40,800 people in King County experienced homelessness in 2020
The previous estimate, based on a one night count from January 2020, was that about 12,000 people were living outside in King County.
Now, the county's Department of Community and Human Services says integrating data with two other service providers gives a clearer picture of the homelessness crisis in the region.
For years housing advocates warned that the annual Point In Time count was a drastic undercount of the region’s homeless population. Now new data backs that up. According to the Department of Community and Human Services, 40,800 people in King County experienced homelessness at some point in 2020. That number was 45,300 people for 2019. This includes a wide range of people, from those living at a shelter the entire year or using services for just one night.
To put that in perspective, that is roughly the same population population count for the cities of Issaquah, Edmonds, or Puyallup. It is greater than the number of people who live in Wenatchee or Lynnwood.
DCHS says the new figure comes from merging data from the County's Homeless Management Information System with two other service providers: the Health Care for the Homeless Network and Behavioral Health and Recovery Division. Together, the County has a better measure of how many people used one of the three services at some point in the year.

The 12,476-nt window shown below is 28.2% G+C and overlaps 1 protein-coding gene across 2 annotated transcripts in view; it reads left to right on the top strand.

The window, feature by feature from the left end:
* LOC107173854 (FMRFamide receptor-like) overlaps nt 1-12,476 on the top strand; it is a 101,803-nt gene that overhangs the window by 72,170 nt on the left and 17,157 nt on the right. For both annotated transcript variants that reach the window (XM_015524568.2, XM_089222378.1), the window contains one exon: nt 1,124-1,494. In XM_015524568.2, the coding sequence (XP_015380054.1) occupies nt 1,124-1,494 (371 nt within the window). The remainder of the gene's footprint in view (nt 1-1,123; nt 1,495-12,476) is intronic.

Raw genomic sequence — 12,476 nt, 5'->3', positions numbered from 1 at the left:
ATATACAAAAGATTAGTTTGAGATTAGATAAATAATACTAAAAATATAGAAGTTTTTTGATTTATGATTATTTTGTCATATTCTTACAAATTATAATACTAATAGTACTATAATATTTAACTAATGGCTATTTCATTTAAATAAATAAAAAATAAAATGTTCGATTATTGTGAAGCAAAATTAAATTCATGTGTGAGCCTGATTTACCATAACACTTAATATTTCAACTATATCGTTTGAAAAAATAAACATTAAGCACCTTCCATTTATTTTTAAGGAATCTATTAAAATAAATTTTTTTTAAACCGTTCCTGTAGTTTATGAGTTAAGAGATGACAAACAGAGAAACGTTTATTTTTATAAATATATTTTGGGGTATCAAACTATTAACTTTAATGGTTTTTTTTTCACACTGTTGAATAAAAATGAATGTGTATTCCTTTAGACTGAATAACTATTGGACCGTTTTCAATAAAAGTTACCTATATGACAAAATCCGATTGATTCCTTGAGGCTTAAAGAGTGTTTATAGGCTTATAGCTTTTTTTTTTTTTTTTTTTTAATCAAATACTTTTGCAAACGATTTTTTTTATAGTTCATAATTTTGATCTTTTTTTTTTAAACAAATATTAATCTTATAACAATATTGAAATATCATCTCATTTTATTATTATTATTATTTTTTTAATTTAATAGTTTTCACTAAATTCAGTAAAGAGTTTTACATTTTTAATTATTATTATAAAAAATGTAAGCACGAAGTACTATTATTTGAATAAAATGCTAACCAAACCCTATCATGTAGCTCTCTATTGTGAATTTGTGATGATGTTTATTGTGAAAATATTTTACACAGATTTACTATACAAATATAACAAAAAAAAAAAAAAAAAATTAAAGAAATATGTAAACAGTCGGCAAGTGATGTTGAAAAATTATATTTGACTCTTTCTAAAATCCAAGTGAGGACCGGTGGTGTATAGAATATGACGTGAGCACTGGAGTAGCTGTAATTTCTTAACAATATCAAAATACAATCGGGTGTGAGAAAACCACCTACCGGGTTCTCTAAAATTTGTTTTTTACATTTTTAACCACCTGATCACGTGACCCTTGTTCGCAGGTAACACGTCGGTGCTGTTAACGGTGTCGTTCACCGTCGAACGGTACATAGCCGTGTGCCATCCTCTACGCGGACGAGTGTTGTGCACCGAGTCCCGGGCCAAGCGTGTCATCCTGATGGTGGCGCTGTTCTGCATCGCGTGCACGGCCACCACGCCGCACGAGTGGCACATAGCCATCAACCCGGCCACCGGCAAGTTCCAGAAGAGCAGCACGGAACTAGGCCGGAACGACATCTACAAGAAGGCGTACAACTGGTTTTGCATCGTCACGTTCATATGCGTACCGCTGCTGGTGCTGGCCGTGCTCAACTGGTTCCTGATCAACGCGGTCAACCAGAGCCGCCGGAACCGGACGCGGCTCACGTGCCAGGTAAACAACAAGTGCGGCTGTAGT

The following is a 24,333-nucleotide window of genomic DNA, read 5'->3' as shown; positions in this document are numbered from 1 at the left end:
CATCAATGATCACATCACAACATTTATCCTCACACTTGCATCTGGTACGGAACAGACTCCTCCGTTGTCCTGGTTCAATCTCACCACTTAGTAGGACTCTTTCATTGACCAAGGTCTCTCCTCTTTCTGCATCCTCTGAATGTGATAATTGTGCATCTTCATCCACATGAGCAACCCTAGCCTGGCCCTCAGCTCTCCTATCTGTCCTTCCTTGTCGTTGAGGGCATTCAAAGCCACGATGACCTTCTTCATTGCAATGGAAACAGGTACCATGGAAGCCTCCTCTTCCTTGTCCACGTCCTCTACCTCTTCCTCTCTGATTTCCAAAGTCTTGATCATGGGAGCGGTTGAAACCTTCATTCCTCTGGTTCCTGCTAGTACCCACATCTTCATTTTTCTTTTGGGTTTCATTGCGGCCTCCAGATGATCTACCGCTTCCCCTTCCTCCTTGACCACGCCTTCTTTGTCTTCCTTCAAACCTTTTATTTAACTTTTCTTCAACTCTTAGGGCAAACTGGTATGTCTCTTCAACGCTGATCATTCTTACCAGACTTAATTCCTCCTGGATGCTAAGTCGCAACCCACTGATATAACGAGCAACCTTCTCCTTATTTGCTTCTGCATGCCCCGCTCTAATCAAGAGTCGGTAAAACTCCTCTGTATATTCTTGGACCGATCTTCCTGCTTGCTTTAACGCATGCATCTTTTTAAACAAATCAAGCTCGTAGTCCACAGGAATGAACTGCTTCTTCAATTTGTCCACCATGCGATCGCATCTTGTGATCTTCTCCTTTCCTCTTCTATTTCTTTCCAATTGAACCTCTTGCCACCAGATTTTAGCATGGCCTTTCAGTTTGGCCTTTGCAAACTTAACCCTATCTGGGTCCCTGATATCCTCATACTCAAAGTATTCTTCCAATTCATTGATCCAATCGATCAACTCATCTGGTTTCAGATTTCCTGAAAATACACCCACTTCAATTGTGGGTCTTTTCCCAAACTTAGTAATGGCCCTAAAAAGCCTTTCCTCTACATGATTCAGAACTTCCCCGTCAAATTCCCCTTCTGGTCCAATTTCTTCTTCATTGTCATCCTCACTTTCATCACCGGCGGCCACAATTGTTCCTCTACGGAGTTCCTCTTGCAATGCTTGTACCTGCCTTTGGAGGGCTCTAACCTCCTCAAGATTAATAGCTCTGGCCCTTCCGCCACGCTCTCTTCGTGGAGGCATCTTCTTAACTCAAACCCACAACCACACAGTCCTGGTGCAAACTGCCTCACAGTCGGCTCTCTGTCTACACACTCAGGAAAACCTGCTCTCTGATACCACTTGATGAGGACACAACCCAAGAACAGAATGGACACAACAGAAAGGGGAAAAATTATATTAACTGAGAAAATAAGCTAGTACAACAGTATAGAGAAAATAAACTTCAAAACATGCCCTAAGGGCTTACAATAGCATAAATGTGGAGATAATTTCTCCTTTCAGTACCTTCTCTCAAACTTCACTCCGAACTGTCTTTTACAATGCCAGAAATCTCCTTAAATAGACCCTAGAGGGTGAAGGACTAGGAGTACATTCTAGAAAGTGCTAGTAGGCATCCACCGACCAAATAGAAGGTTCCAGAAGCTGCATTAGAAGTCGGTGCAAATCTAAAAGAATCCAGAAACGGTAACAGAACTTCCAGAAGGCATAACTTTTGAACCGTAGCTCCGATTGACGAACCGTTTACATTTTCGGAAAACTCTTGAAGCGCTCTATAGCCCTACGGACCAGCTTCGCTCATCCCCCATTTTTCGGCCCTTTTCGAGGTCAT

The County says this new report brings together critical pieces of information. For example, the Homeless Management Information System database only includes a portion of the homeless population. An estimated 7,300 people experiencing homelessness last year received services from Health Care for the Homeless Network or a behavioral health program, but were not counted in the Homeless Management Information System.
Last month the King County Regional Homelessness Authority announced it would not conduct the federally required Point In Time count next year because of the consistent undercount.
This new estimate of how many people are in need of homelessness services — nearly four times the previous figure — doesn’t come as a shock to housing officials.
“Rather than be disheartened, frankly, by this number, seeing it as the real opportunity, “said Marc Dones, CEO of the King County Regional Homelessness Authority. “Which is to say, what does it mean to then invest to coordinate to work at the scale we are called to work at?”
Thursday’s announcement came a day after Governor Jay Inslee proposed $800 million for housing and homelessness services for the state's budget next year.